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Passenger with measles went through Vancouver International Airport: BCCDC

Passengers walk through Vancouver International Airport during the busy holiday season. Passengers walk through Vancouver International Airport during the busy holiday season.
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People who were on certain flights or were at Vancouver International Airport (YVR) last Thursday may have been exposed to measles, according to an alert from the B.C. Centre for Disease Control.

The public health agency said a passenger with a positive case of measles travelled through YVR on Nov. 23. The individual spent time on the route between arrival gate D73 in the international terminal and departure gate C48 in the domestic terminal, where they waited for their next flight.

The passenger was on board Air Canada flight 79 from Dubai to Vancouver, departing the UAE at 2:17 a.m. local time and landing at YVR at 6:07 a.m. Pacific Time.

The person then flew from Vancouver to Calgary on Air Canada flight 206, which left YVR at 10:36 a.m. Pacific Time and landed at YYC at 1:06 p.m. Mountain Time.

The traveller tested positive for measles in Alberta, the BCCDC noted.

Anyone who was in those areas of the airport or on those two flights may have been exposed to the disease, the BCCDC said.

“Measles is a highly infectious disease transmitted by airborne spread. Most people will be immune to measles due to prior immunization and others, especially older adults, may have had measles as a child and are immune,” the agency wrote Wednesday.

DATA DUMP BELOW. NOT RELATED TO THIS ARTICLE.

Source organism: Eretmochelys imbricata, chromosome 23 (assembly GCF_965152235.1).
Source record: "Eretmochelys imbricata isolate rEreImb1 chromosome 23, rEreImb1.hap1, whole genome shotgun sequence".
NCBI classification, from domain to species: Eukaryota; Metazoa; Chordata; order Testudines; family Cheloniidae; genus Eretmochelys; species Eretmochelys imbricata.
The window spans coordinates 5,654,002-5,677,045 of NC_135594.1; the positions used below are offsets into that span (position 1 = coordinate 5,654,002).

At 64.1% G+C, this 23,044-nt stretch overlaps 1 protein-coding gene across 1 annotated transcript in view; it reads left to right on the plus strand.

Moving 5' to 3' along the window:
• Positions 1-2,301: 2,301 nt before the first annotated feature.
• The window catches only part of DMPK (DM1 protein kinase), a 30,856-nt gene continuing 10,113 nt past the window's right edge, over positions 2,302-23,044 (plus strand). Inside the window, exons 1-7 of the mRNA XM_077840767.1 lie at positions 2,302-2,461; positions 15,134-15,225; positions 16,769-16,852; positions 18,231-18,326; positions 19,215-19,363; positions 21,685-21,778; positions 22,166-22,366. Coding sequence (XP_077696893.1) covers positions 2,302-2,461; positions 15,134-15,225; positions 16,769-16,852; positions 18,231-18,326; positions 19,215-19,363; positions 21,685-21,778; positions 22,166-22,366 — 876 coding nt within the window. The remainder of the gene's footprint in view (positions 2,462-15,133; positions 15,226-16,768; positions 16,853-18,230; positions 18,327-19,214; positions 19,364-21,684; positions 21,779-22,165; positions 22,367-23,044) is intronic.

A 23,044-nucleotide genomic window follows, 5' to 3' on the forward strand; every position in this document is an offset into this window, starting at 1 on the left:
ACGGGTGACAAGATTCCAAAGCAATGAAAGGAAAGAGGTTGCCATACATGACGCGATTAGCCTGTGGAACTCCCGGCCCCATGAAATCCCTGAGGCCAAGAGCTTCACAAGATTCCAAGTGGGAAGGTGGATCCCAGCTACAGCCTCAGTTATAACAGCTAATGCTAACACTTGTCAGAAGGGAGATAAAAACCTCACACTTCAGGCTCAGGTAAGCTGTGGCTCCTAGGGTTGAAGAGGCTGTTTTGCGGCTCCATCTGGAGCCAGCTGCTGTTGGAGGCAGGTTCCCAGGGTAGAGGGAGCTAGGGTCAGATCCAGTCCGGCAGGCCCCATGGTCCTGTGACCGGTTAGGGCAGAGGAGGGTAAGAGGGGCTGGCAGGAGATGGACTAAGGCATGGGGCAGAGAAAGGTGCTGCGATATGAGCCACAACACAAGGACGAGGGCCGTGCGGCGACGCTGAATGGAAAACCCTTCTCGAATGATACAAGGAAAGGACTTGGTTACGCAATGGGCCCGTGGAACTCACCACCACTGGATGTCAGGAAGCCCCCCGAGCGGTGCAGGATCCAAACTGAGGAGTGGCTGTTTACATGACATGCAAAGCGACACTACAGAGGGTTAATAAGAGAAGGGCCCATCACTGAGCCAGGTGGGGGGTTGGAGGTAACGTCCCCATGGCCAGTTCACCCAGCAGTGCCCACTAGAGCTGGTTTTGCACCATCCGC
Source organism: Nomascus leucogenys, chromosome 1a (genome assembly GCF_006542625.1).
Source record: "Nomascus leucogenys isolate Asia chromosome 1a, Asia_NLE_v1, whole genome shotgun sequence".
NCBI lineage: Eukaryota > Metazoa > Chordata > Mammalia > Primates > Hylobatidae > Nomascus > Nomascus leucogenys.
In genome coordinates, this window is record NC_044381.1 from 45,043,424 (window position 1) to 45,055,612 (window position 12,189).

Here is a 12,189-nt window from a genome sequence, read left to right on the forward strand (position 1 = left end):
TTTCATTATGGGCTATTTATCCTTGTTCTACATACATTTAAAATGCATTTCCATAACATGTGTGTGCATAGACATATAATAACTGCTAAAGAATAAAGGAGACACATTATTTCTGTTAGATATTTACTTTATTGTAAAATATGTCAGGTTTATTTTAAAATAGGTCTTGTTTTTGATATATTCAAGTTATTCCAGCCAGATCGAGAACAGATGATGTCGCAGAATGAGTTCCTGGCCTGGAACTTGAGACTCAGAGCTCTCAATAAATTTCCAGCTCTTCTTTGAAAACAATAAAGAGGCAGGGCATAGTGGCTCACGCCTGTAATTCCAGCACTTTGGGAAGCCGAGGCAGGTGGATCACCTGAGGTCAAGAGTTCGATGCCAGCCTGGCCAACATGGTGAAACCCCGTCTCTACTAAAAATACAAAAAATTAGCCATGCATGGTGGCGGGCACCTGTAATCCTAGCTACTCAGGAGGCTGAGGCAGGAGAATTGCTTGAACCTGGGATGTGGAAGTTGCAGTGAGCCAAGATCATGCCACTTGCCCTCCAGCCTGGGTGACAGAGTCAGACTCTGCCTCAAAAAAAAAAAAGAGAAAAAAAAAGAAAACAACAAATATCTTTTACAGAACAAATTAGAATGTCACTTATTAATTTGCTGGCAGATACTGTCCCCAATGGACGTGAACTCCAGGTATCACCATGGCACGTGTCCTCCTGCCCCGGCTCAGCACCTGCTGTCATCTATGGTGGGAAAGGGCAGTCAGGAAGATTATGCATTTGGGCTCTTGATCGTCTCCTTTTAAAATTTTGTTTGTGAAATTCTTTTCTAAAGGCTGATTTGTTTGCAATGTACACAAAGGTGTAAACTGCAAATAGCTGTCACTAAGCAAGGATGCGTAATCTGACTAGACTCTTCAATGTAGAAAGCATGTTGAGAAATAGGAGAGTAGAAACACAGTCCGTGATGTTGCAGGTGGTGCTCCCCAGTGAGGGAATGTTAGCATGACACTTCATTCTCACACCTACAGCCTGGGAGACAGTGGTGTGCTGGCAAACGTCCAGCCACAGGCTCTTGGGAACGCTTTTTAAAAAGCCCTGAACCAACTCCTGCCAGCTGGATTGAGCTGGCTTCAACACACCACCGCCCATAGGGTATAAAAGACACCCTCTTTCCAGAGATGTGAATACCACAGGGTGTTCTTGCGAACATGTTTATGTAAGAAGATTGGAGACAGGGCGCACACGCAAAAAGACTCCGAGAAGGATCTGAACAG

“Individuals most at risk from measles are those who are completely unvaccinated against the disease including babies under one year of age.”

The BCCDC said that anyone travelling with an unvaccinated infant or is not immune to measles should get post-exposure prophylaxis with immunoglobulin to minimize the risk of the disease developing—noting that Wednesday, Nov. 29 is the last day to do so effectively.

To receive the treatment, you can call a local health unit and ask for the communicable disease nurse. 

According to the BCCDC, those infected with measles develop symptoms in seven to 21 days after being exposed—which means non-immune people exposed on Nov. 23 could develop symptoms as early as Nov. 30 and up to Dec. 14.

Measles symptoms include: fever, cough, runny nose, red eyes and a rash.

If you suspect you have measles, the BCCDC says to call your healthcare provider, a local health unit or the 811 health information line.

The centre said that most people born after 1970 have received two doses of a measles vaccine, and those born before 1970 are likely to be immune due to a prior infection.

“Prior to the COVID-19 pandemic, measles had been on the rise worldwide, and interruptions of immunization programs due to the pandemic have resulted in measles resurgence in some countries,” the BCCDC wrote.

“Canada has had several cases of measles in 2023 where a person acquired the infection while travelling. If you are not up to date on your immunizations, the best time to protect yourself is before you travel.”

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